Let's consider fast typing for subsequent keyboard keys. This time, you will type with small fingers and practice only two keys. Small fingers, as I mentioned earlier, are very extensively exploited in the upper row of keyboards. In fact, the index fingers are responsible for clicking the largest number of keys - 8 for keys each finger and for small fingers - 6-8 keys depending on the keyboard side and the keyboard layout.
If you do this part of the keyboard typing course, then you probably learn to type quickly on a physical keyboard. In recent years, however, mobile devices have taken over the world. Physical keyboards would seem to be a thing of the past. However, laptops are still being produced. The iconic iPad Pro from Apple got a physical keyboard with a touchpad, which in the times of Steve Jobs seemed unthinkable.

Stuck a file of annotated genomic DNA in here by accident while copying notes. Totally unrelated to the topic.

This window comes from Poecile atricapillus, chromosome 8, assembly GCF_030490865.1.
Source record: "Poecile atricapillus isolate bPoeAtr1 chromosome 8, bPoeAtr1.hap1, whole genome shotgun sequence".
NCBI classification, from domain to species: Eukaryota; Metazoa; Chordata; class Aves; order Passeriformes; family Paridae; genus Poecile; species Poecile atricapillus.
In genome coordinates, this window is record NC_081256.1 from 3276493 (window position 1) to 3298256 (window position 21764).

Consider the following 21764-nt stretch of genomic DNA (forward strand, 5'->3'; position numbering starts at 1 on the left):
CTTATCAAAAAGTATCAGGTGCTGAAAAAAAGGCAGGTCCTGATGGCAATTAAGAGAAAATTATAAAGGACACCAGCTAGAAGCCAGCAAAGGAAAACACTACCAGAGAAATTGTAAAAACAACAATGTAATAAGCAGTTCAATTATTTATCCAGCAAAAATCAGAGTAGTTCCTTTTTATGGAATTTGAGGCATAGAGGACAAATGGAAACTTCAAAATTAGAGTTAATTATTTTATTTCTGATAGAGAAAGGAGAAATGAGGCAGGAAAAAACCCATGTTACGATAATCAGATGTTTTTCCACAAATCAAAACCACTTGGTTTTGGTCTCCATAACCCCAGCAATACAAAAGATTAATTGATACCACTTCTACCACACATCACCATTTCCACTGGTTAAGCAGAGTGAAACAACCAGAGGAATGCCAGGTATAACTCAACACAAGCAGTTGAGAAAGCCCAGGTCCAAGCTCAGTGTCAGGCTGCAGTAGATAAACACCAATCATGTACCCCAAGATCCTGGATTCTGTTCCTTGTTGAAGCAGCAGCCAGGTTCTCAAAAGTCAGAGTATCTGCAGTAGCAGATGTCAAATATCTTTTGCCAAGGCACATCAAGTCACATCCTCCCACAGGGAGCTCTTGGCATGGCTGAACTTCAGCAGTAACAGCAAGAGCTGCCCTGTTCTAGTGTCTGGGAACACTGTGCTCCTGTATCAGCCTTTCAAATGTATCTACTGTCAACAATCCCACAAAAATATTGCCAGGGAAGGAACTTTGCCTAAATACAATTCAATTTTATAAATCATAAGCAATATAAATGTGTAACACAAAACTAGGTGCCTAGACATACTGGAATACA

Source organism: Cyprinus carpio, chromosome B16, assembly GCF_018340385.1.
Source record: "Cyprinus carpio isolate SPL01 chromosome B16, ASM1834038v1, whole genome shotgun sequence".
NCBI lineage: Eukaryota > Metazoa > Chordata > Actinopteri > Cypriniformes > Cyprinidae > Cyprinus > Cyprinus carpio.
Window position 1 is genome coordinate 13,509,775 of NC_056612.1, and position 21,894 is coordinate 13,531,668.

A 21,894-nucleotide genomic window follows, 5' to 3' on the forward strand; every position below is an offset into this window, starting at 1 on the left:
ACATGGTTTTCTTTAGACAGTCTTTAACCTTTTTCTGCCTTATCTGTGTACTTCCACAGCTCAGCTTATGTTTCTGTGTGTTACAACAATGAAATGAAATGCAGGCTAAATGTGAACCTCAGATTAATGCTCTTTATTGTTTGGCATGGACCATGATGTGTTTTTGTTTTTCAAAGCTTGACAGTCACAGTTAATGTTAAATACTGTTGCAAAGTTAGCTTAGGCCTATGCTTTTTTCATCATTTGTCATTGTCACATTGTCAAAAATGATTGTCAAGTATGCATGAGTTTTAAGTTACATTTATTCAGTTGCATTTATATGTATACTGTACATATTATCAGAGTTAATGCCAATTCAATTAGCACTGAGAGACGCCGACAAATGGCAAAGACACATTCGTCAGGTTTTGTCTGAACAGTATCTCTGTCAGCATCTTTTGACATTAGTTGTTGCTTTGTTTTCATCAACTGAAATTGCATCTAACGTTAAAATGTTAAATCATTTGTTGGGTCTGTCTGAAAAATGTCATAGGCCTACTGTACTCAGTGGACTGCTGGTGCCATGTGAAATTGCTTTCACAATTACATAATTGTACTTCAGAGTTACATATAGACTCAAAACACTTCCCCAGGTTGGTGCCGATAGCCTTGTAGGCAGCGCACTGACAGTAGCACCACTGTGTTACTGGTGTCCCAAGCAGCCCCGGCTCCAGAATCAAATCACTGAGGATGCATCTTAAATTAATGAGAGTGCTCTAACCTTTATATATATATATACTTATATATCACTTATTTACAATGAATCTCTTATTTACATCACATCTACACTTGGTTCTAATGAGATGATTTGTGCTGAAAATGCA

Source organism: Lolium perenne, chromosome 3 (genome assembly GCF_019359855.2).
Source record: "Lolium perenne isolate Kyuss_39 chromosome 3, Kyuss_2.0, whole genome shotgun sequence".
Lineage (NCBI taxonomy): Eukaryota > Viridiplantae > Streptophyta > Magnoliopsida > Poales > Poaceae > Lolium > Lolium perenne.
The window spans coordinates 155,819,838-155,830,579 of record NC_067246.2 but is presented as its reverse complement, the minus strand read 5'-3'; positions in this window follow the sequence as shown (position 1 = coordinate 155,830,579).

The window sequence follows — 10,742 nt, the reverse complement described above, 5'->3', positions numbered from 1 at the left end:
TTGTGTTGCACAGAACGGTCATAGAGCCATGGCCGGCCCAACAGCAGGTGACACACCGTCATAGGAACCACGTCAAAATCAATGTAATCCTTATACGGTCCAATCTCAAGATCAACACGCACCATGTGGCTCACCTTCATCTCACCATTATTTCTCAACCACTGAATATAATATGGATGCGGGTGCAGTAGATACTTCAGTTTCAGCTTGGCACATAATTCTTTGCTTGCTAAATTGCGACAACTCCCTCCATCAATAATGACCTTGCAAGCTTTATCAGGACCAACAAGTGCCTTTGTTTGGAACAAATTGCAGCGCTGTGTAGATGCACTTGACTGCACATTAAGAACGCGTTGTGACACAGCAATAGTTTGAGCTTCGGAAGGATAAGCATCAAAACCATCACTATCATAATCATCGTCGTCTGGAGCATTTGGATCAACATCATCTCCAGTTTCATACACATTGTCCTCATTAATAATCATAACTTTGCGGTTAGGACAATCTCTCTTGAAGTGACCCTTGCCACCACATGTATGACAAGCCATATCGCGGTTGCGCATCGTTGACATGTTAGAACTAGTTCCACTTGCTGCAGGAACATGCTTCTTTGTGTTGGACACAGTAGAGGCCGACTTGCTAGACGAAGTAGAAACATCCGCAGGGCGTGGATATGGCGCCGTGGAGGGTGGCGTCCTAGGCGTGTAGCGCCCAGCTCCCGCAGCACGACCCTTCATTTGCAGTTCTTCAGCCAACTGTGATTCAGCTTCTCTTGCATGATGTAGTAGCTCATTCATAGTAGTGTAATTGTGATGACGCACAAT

Typing on the on-screen keyboard is a bit uncomfortable. It's also hard to type without looking at an on-screen keyboard, mainly because screen keyboards are almost never full-size. It is probably for this reason that the physical, full-size iPad keyboard was greeted with great enthusiasm.
On-screen keyboards are unlikely to be replaced by physical ones. People want small devices and the keyboard takes up a lot of space. However, I believe that screen keyboards at least in tablets can evolve so much that clicking on such a keyboard will be more like clicking on a physical keyboard. Then, typing on the on-screen keyboard will become much more comfortable.